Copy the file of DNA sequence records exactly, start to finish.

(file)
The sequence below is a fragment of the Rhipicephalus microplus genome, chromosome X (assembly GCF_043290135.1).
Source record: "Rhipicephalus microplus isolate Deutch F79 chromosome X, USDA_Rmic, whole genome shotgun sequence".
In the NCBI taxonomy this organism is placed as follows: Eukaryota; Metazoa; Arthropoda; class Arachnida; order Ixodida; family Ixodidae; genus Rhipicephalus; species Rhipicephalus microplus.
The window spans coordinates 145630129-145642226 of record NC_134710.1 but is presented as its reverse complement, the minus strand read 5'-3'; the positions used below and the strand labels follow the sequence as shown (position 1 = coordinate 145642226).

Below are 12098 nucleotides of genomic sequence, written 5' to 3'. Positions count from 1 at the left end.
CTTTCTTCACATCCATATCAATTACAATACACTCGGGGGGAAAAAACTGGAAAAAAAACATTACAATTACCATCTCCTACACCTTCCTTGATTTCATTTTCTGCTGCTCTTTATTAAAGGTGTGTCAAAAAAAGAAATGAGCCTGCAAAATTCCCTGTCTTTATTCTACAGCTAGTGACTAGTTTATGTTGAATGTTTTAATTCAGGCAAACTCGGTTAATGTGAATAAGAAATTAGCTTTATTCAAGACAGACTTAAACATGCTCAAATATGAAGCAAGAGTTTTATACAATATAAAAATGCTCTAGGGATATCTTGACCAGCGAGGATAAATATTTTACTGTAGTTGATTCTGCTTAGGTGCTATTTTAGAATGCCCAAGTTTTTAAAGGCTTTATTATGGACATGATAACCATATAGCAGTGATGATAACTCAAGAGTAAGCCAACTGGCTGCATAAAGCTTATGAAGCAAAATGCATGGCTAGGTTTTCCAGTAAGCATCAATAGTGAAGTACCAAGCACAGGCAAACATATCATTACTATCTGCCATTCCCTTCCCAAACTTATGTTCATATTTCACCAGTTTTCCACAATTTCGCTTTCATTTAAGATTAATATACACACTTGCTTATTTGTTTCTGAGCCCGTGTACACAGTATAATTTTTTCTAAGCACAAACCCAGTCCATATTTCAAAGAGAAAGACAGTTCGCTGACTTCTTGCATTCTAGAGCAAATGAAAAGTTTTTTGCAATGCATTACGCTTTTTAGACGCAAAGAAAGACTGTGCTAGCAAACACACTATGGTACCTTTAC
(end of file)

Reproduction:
The sequence below is a fragment of the Rhipicephalus microplus genome, chromosome X (assembly GCF_043290135.1).
Source record: "Rhipicephalus microplus isolate Deutch F79 chromosome X, USDA_Rmic, whole genome shotgun sequence".
In the NCBI taxonomy this organism is placed as follows: Eukaryota; Metazoa; Arthropoda; class Arachnida; order Ixodida; family Ixodidae; genus Rhipicephalus; species Rhipicephalus microplus.
The window spans coordinates 145630129-145642226 of record NC_134710.1 but is presented as its reverse complement, the minus strand read 5'-3'; the positions used below and the strand labels follow the sequence as shown (position 1 = coordinate 145642226).

Below are 12098 nucleotides of genomic sequence, written 5' to 3'. Positions count from 1 at the left end.
CTTTCTTCACATCCATATCAATTACAATACACTCGGGGGGAAAAAACTGGAAAAAAAACATTACAATTACCATCTCCTACACCTTCCTTGATTTCATTTTCTGCTGCTCTTTATTAAAGGTGTGTCAAAAAAAGAAATGAGCCTGCAAAATTCCCTGTCTTTATTCTACAGCTAGTGACTAGTTTATGTTGAATGTTTTAATTCAGGCAAACTCGGTTAATGTGAATAAGAAATTAGCTTTATTCAAGACAGACTTAAACATGCTCAAATATGAAGCAAGAGTTTTATACAATATAAAAATGCTCTAGGGATATCTTGACCAGCGAGGATAAATATTTTACTGTAGTTGATTCTGCTTAGGTGCTATTTTAGAATGCCCAAGTTTTTAAAGGCTTTATTATGGACATGATAACCATATAGCAGTGATGATAACTCAAGAGTAAGCCAACTGGCTGCATAAAGCTTATGAAGCAAAATGCATGGCTAGGTTTTCCAGTAAGCATCAATAGTGAAGTACCAAGCACAGGCAAACATATCATTACTATCTGCCATTCCCTTCCCAAACTTATGTTCATATTTCACCAGTTTTCCACAATTTCGCTTTCATTTAAGATTAATATACACACTTGCTTATTTGTTTCTGAGCCCGTGTACACAGTATAATTTTTTCTAAGCACAAACCCAGTCCATATTTCAAAGAGAAAGACAGTTCGCTGACTTCTTGCATTCTAGAGCAAATGAAAAGTTTTTTGCAATGCATTACGCTTTTTAGACGCAAAGAAAGACTGTGCTAGCAAACACACTATGGTACCTTTAC